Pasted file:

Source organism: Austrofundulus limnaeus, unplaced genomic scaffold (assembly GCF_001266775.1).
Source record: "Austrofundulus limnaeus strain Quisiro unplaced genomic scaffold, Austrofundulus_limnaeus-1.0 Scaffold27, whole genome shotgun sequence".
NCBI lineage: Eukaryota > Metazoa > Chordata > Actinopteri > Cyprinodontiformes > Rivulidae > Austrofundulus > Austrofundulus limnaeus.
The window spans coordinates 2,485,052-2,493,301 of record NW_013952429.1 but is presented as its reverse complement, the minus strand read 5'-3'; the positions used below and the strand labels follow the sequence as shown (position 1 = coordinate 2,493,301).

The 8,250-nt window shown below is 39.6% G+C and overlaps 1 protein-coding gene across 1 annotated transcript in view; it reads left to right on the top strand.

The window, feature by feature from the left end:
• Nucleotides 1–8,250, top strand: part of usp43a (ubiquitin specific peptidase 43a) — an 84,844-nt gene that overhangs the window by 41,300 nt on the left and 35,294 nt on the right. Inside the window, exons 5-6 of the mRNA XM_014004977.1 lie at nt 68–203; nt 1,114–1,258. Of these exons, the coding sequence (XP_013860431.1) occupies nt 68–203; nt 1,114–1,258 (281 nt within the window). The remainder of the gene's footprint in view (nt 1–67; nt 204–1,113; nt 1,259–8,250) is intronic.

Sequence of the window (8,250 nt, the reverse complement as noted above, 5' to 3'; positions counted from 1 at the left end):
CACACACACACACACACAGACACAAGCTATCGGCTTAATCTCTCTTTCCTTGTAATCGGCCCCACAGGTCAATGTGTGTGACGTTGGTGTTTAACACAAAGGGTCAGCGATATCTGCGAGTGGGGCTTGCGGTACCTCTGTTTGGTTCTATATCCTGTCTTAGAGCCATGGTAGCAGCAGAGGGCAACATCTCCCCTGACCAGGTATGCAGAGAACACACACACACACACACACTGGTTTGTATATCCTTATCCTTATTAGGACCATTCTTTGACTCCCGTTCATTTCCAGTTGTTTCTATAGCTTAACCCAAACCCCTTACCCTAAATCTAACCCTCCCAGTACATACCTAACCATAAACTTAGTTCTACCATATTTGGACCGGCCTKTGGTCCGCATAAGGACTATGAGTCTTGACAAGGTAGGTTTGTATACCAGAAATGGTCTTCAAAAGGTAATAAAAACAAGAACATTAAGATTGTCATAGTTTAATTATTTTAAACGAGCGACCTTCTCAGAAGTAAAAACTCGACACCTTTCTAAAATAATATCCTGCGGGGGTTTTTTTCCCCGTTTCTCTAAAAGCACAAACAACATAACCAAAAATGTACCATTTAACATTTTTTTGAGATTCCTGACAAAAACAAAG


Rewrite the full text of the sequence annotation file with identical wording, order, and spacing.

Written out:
Source organism: Austrofundulus limnaeus, unplaced genomic scaffold (assembly GCF_001266775.1).
Source record: "Austrofundulus limnaeus strain Quisiro unplaced genomic scaffold, Austrofundulus_limnaeus-1.0 Scaffold27, whole genome shotgun sequence".
NCBI lineage: Eukaryota > Metazoa > Chordata > Actinopteri > Cyprinodontiformes > Rivulidae > Austrofundulus > Austrofundulus limnaeus.
The window spans coordinates 2,485,052-2,493,301 of record NW_013952429.1 but is presented as its reverse complement, the minus strand read 5'-3'; the positions used below and the strand labels follow the sequence as shown (position 1 = coordinate 2,493,301).

The 8,250-nt window shown below is 39.6% G+C and overlaps 1 protein-coding gene across 1 annotated transcript in view; it reads left to right on the top strand.

The window, feature by feature from the left end:
• Nucleotides 1–8,250, top strand: part of usp43a (ubiquitin specific peptidase 43a) — an 84,844-nt gene that overhangs the window by 41,300 nt on the left and 35,294 nt on the right. Inside the window, exons 5-6 of the mRNA XM_014004977.1 lie at nt 68–203; nt 1,114–1,258. Of these exons, the coding sequence (XP_013860431.1) occupies nt 68–203; nt 1,114–1,258 (281 nt within the window). The remainder of the gene's footprint in view (nt 1–67; nt 204–1,113; nt 1,259–8,250) is intronic.

Sequence of the window (8,250 nt, the reverse complement as noted above, 5' to 3'; positions counted from 1 at the left end):
CACACACACACACACACAGACACAAGCTATCGGCTTAATCTCTCTTTCCTTGTAATCGGCCCCACAGGTCAATGTGTGTGACGTTGGTGTTTAACACAAAGGGTCAGCGATATCTGCGAGTGGGGCTTGCGGTACCTCTGTTTGGTTCTATATCCTGTCTTAGAGCCATGGTAGCAGCAGAGGGCAACATCTCCCCTGACCAGGTATGCAGAGAACACACACACACACACACACTGGTTTGTATATCCTTATCCTTATTAGGACCATTCTTTGACTCCCGTTCATTTCCAGTTGTTTCTATAGCTTAACCCAAACCCCTTACCCTAAATCTAACCCTCCCAGTACATACCTAACCATAAACTTAGTTCTACCATATTTGGACCGGCCTKTGGTCCGCATAAGGACTATGAGTCTTGACAAGGTAGGTTTGTATACCAGAAATGGTCTTCAAAAGGTAATAAAAACAAGAACATTAAGATTGTCATAGTTTAATTATTTTAAACGAGCGACCTTCTCAGAAGTAAAAACTCGACACCTTTCTAAAATAATATCCTGCGGGGGTTTTTTTCCCCGTTTCTCTAAAAGCACAAACAACATAACCAAAAATGTACCATTTAACATTTTTTTGAGATTCCTGACAAAAACAAAG